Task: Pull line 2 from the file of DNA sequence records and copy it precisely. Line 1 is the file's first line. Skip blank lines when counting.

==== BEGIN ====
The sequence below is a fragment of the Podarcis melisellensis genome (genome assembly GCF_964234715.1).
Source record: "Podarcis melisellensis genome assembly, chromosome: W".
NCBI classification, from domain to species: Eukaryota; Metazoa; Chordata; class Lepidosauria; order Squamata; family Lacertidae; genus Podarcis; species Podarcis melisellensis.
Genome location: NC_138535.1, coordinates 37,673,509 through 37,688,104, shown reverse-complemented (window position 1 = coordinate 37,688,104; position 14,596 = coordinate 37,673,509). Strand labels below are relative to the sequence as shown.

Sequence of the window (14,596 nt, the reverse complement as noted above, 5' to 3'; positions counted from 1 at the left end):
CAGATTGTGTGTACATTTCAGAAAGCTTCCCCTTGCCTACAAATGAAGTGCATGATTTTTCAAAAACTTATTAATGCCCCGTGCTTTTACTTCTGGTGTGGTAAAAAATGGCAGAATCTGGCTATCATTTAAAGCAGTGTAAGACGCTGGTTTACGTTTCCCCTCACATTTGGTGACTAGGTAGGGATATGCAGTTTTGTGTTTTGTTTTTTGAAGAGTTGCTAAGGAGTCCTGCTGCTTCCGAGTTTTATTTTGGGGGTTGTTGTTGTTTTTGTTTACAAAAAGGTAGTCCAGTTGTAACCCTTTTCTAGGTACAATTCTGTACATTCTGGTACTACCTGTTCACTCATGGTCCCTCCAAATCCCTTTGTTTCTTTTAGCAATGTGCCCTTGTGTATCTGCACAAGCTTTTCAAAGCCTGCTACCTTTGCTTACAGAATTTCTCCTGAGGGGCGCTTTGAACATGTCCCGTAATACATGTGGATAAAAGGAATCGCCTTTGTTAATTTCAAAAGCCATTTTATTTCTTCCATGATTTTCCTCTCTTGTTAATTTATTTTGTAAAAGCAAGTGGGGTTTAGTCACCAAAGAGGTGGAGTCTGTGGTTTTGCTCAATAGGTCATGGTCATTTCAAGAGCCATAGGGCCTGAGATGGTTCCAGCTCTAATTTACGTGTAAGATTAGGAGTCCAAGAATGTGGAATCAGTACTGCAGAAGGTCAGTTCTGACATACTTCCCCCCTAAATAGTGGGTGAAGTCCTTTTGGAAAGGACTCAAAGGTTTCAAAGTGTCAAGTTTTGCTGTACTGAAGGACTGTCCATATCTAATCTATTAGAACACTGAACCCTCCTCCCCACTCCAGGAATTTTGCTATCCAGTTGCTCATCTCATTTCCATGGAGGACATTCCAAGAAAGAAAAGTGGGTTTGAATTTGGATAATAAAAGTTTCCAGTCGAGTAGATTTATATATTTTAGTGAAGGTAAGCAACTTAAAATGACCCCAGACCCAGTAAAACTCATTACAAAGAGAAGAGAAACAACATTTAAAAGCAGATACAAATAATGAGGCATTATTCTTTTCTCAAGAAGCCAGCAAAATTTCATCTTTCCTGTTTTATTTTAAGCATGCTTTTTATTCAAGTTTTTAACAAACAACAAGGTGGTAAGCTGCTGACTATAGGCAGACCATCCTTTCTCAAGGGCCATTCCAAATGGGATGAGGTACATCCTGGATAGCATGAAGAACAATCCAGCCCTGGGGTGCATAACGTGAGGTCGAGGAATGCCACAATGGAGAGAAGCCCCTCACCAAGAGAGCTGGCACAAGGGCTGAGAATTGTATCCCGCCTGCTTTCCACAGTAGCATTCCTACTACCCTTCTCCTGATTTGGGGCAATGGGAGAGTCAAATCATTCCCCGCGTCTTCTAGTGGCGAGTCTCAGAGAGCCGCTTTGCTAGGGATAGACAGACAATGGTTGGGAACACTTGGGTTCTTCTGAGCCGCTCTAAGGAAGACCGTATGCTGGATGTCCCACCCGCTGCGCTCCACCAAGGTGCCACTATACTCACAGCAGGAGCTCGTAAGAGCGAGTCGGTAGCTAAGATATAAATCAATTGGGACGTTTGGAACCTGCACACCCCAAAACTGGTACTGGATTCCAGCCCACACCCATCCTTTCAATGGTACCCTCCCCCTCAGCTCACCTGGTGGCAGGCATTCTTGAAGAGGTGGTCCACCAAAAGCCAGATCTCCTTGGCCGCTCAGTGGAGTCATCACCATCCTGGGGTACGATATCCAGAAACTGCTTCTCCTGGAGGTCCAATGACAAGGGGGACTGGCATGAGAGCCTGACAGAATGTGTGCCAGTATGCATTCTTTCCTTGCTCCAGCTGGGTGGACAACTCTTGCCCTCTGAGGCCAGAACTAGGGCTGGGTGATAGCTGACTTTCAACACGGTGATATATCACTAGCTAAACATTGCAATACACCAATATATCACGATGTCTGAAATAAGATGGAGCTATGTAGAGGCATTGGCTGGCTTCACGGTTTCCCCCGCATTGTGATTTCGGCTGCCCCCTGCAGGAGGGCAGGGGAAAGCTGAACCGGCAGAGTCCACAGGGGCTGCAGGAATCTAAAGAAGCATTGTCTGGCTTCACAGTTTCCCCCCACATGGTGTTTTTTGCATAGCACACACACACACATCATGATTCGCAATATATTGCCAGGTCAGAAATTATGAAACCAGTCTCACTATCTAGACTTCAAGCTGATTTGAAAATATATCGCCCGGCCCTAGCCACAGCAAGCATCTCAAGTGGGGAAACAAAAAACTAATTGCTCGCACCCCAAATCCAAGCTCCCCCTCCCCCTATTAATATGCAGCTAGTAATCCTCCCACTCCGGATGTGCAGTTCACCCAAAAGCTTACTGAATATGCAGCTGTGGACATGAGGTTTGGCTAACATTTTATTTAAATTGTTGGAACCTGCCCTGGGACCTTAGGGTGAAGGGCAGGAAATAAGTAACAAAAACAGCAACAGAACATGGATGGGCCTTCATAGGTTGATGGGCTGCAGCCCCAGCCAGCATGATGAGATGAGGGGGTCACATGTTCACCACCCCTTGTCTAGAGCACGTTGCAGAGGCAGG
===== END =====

Source record: "Podarcis melisellensis genome assembly, chromosome: W".